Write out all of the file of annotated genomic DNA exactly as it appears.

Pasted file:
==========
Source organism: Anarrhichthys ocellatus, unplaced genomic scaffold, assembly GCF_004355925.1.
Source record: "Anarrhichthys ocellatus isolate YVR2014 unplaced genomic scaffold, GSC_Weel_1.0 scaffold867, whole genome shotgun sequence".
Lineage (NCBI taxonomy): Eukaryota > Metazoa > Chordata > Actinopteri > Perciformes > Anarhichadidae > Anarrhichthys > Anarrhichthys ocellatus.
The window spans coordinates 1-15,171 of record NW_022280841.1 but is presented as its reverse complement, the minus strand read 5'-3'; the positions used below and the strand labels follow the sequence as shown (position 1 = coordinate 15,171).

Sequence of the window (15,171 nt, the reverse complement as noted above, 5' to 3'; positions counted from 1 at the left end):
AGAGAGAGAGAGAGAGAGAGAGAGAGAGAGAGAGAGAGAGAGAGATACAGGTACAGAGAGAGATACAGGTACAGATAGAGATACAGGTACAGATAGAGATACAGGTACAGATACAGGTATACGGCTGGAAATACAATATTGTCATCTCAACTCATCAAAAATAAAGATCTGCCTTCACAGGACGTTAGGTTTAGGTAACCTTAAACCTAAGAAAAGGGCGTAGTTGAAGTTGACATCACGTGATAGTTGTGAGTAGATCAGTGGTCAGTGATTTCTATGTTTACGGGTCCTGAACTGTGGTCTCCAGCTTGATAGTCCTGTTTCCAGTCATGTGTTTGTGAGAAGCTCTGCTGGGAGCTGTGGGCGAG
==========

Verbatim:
Source organism: Anarrhichthys ocellatus, unplaced genomic scaffold, assembly GCF_004355925.1.
Source record: "Anarrhichthys ocellatus isolate YVR2014 unplaced genomic scaffold, GSC_Weel_1.0 scaffold867, whole genome shotgun sequence".
Lineage (NCBI taxonomy): Eukaryota > Metazoa > Chordata > Actinopteri > Perciformes > Anarhichadidae > Anarrhichthys > Anarrhichthys ocellatus.
The window spans coordinates 1-15,171 of record NW_022280841.1 but is presented as its reverse complement, the minus strand read 5'-3'; the positions used below and the strand labels follow the sequence as shown (position 1 = coordinate 15,171).

Sequence of the window (15,171 nt, the reverse complement as noted above, 5' to 3'; positions counted from 1 at the left end):
AGAGAGAGAGAGAGAGAGAGAGAGAGAGAGAGAGAGAGAGAGAGATACAGGTACAGAGAGAGATACAGGTACAGATAGAGATACAGGTACAGATAGAGATACAGGTACAGATACAGGTATACGGCTGGAAATACAATATTGTCATCTCAACTCATCAAAAATAAAGATCTGCCTTCACAGGACGTTAGGTTTAGGTAACCTTAAACCTAAGAAAAGGGCGTAGTTGAAGTTGACATCACGTGATAGTTGTGAGTAGATCAGTGGTCAGTGATTTCTATGTTTACGGGTCCTGAACTGTGGTCTCCAGCTTGATAGTCCTGTTTCCAGTCATGTGTTTGTGAGAAGCTCTGCTGGGAGCTGTGGGCGAG